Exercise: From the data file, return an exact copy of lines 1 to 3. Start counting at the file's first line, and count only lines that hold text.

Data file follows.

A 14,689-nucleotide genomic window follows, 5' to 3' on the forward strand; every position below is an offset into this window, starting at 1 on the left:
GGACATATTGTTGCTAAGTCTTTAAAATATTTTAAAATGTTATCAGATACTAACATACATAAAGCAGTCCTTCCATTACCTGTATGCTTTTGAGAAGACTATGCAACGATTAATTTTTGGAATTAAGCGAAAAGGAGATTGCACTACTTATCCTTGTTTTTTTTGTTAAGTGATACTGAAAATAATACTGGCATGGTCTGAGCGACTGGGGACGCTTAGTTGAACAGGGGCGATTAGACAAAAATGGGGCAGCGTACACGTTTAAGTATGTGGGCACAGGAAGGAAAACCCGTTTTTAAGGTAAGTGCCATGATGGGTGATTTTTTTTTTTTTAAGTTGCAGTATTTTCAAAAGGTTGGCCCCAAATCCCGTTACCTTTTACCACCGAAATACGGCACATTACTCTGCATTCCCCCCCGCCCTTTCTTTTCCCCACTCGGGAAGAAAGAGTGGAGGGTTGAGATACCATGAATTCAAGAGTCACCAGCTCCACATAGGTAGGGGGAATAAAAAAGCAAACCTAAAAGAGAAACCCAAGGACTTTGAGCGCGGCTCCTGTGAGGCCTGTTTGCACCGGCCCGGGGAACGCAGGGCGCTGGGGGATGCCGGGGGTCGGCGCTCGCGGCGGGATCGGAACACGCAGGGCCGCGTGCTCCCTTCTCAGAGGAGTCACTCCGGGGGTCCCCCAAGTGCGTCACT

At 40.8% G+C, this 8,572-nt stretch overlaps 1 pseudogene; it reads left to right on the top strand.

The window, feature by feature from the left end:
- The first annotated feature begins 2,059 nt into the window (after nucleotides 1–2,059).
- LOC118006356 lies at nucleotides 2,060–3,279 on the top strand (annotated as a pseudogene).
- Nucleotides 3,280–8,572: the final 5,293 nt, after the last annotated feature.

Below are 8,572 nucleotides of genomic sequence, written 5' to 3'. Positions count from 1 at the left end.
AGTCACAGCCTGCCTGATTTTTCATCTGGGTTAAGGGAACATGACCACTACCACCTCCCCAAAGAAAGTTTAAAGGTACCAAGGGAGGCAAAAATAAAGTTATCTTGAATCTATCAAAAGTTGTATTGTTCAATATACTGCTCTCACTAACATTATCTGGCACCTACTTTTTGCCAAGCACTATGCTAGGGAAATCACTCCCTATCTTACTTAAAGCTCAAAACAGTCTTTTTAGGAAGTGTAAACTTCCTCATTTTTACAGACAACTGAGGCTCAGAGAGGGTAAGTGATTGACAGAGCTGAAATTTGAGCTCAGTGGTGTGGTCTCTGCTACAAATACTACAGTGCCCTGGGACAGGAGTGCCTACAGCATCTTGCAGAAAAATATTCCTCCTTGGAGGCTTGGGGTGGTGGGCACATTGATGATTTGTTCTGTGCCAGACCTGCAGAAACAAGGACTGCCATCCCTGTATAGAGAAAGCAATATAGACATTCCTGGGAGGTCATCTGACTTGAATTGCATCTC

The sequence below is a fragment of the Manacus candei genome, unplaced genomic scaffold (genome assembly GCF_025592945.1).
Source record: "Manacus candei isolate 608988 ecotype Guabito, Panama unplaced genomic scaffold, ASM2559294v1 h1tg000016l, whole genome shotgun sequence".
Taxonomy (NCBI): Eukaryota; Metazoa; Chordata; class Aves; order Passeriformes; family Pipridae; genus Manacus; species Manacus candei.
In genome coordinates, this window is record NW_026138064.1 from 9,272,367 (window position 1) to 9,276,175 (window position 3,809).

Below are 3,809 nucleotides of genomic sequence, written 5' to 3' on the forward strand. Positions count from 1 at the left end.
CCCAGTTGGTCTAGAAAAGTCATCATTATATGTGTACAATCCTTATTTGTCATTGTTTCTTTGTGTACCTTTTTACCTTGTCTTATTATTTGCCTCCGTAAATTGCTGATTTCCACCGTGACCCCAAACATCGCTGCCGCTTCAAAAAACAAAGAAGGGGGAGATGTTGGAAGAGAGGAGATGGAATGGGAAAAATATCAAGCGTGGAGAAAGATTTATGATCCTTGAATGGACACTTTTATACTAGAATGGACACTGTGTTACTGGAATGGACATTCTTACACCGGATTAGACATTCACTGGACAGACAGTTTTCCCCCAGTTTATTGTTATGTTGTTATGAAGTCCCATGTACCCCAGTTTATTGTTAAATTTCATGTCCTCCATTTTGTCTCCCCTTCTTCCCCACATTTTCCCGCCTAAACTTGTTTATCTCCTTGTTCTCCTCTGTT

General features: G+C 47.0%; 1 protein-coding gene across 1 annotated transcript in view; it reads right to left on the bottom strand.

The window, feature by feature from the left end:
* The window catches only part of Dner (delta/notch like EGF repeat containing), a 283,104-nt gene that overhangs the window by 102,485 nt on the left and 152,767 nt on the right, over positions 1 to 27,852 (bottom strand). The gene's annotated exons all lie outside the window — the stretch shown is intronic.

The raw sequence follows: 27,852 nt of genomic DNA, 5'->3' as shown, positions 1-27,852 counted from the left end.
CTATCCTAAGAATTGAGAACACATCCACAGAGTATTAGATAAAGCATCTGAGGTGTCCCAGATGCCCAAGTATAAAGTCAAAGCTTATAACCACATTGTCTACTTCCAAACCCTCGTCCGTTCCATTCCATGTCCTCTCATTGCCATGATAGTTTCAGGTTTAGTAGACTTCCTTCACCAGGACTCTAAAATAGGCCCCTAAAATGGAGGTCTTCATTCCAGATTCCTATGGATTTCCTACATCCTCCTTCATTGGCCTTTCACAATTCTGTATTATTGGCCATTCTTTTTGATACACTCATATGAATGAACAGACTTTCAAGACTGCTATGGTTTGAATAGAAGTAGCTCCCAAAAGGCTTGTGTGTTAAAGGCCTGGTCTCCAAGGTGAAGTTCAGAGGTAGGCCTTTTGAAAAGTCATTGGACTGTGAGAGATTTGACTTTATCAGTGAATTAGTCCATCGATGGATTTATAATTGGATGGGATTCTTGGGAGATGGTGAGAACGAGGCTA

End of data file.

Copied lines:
A 14,689-nucleotide genomic window follows, 5' to 3' on the forward strand; every position below is an offset into this window, starting at 1 on the left:
GGACATATTGTTGCTAAGTCTTTAAAATATTTTAAAATGTTATCAGATACTAACATACATAAAGCAGTCCTTCCATTACCTGTATGCTTTTGAGAAGACTATGCAACGATTAATTTTTGGAATTAAGCGAAAAGGAGATTGCACTACTTATCCTTGTTTTTTTTGTTAAGTGATACTGAAAATAATACTGGCATGGTCTGAGCGACTGGGGACGCTTAGTTGAACAGGGGCGATTAGACAAAAATGGGGCAGCGTACACGTTTAAGTATGTGGGCACAGGAAGGAAAACCCGTTTTTAAGGTAAGTGCCATGATGGGTGATTTTTTTTTTTTTAAGTTGCAGTATTTTCAAAAGGTTGGCCCCAAATCCCGTTACCTTTTACCACCGAAATACGGCACATTACTCTGCATTCCCCCCCGCCCTTTCTTTTCCCCACTCGGGAAGAAAGAGTGGAGGGTTGAGATACCATGAATTCAAGAGTCACCAGCTCCACATAGGTAGGGGGAATAAAAAAGCAAACCTAAAAGAGAAACCCAAGGACTTTGAGCGCGGCTCCTGTGAGGCCTGTTTGCACCGGCCCGGGGAACGCAGGGCGCTGGGGGATGCCGGGGGTCGGCGCTCGCGGCGGGATCGGAACACGCAGGGCCGCGTGCTCCCTTCTCAGAGGAGTCACTCCGGGGGTCCCCCAAGTGCGTCACT

At 40.8% G+C, this 8,572-nt stretch overlaps 1 pseudogene; it reads left to right on the top strand.